As the congressional budget conference committee struggles to make any progress toward crafting a deal that would fund the government through at least 2014, one thing is clear. The committee’s Republicans, led by House Budget Committee chairman Paul Ryan (R-WI), are negotiating with the same goal that they’ve pursued since winning the House majority in 2010: dramatically reducing the national debt without raising a single penny in new tax revenue. That leaves them with one option: deep spending cuts.
“We’ve got to get a handle on our debt—now. And from my perspective, taking more from hardworking families just isn’t the answer,” Ryan declared at the outset of the committee. “So I want to say this from the get-go: If this conference becomes an argument about taxes, we’re not going to get anywhere.”
If Ryan is truly interested in protecting hardworking families, however, he needs to abandon the priorities that have driven his previous budget proposals. As the Economic Policy Institute illustrates, Social Security, the Earned Income Tax Credit, food stamps, housing subsidies — and many other items on the long list of safety net programs that Ryan has targeted for steep cuts in the past — kept millions of Americans out of poverty in 2012.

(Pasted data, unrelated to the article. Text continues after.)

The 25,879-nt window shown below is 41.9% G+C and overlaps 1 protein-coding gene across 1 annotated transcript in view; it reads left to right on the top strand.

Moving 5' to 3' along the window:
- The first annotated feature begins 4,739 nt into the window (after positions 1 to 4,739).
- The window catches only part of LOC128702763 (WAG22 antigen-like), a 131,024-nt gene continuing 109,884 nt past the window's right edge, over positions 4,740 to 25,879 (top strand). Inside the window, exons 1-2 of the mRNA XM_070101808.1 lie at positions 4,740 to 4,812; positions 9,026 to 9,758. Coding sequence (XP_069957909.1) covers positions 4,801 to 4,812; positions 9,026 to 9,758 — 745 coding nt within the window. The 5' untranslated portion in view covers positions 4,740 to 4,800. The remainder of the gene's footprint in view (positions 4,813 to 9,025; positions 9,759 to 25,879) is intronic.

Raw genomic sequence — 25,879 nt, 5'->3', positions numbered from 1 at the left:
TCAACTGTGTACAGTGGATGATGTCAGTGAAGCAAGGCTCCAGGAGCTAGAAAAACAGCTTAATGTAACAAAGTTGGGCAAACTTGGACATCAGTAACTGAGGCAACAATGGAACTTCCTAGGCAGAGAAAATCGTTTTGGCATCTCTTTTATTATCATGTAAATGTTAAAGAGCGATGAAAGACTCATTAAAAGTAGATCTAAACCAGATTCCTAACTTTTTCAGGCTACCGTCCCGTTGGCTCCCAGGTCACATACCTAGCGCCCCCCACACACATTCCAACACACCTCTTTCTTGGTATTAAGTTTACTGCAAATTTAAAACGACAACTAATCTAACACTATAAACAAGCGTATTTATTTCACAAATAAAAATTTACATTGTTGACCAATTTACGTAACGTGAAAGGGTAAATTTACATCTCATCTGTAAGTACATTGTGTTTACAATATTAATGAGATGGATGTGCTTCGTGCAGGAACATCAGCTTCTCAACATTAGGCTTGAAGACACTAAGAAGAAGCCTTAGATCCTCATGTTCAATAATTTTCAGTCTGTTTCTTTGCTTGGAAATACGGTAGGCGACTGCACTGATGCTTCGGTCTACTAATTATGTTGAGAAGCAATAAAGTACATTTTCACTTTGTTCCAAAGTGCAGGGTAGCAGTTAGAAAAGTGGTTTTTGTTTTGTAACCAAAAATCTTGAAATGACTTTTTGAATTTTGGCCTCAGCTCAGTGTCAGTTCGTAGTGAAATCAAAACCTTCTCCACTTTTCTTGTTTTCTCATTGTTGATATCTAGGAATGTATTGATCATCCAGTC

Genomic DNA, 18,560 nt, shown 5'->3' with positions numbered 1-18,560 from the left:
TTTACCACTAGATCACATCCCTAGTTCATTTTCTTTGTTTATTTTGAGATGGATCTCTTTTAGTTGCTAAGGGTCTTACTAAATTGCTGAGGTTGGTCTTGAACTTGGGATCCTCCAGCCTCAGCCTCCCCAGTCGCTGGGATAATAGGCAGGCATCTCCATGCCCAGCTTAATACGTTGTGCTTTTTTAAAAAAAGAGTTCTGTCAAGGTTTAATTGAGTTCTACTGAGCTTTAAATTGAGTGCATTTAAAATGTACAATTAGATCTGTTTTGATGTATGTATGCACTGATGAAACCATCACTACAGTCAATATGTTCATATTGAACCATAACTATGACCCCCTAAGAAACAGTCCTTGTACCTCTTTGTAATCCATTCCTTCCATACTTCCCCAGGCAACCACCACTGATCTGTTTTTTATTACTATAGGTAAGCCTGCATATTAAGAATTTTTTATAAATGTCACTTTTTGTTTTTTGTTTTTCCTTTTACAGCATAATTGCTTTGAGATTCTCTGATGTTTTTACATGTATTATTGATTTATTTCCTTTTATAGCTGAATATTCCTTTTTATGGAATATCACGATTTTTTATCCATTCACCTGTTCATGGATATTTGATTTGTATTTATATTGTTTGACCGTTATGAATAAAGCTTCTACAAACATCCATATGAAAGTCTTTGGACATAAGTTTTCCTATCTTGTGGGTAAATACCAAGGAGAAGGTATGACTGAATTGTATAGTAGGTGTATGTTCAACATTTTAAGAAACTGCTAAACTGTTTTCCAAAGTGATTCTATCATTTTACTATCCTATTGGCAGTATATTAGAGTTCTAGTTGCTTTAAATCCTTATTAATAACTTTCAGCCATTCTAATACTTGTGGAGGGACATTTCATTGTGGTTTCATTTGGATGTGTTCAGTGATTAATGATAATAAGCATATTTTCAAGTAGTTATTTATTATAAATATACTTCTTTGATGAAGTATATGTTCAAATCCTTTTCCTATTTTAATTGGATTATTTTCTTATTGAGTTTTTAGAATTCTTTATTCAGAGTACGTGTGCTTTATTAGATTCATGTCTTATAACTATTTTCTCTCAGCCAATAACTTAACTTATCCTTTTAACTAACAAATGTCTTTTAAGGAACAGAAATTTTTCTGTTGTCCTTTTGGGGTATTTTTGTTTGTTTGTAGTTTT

Specifically, based on the Census Bureau’s annual report of the Supplemental Poverty Measure, Social Security kept 26.4 million Americans out of poverty last year. Tax credits such as the ETIC protected 9.3 million. SNAP helped 5 million avoid poverty. And the list goes on.
If Congressman Ryan is serious about fighting poverty “with kinder, gentler policies to encourage work and upward mobility,” then his first step should be abandoning his no-new-taxes dogma, and rededicating himself to protecting these programs that are helping working people keep their heads above water.